Effects of Childhood Obesity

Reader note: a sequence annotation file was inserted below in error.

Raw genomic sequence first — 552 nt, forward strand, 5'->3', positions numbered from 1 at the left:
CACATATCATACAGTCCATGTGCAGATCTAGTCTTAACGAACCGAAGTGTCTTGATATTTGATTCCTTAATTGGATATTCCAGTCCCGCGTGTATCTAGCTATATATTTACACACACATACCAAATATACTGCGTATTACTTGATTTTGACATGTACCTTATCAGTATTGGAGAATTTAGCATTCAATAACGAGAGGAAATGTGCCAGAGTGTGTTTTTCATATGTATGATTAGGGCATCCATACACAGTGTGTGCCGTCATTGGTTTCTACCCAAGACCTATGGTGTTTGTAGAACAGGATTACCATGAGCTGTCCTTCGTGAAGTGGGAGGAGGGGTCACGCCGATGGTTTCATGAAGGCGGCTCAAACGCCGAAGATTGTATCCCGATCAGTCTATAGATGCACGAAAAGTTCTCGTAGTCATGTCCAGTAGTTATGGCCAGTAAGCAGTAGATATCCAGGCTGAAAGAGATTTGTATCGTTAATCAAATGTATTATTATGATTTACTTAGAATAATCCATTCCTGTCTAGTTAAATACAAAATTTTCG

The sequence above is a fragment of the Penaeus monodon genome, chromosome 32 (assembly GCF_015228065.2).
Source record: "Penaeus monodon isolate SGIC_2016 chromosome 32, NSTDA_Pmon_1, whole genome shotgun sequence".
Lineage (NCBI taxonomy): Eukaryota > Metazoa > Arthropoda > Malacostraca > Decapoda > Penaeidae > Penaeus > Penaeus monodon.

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Childhood obesity is not a new term by an means but in the last few years it has grown in popularity. Some call childhood obesity the next “national epidemic”, sounds pretty scary especially when it’s effecting the youngest of Americans. Obesity is among one of the easiest medical condition to recognize but is the most difficult to treat. Children who are overweight are 10x more likely to become overweight adults unless they change their eating habits and exercise (“Mayo” 1). Thirty percent of adult obesity begins in childhood, it is also said obesity is the cause of 300,000 deaths a year. Obesity cost society an estimated $100 billion a year. Today, about one third of American’s children and teens are considered to be overweight or obese. That has nearly tripled in size since 1963 (“Marcus” 1). Obesity is causing numerous health problems that typically aren’t seen until adulthood. Childhood obesity can effect the physical, emotional, and social well-being of a child. Overweight children, as compared to children with a healthy weight are more likely to develop health problems. A child suffering from obesity is a higher risk of getting high cholesterol and high blood pressure, which are associated with heart disease in adults (“Childhood” 2). These contribute to the buildup of plaques in the arteries, which can cause the arteries to narrow and harden, which can lead to a heart attack or stroke later down the line. Obese adolescents are more likely to have pre-diabetes, a condition in which blood glucose levels indicate a high risk for development of diabetes. Type 2 diabetes, which was once considered an adult disease, has increased dramatically in children and adolescents. (“Mayo” 1). A study conducted in the UK found that 95% of children diagnosed with type 2 diabetes were overweight and 83% were obese. Children who are overweight are at risk of developing metabolic
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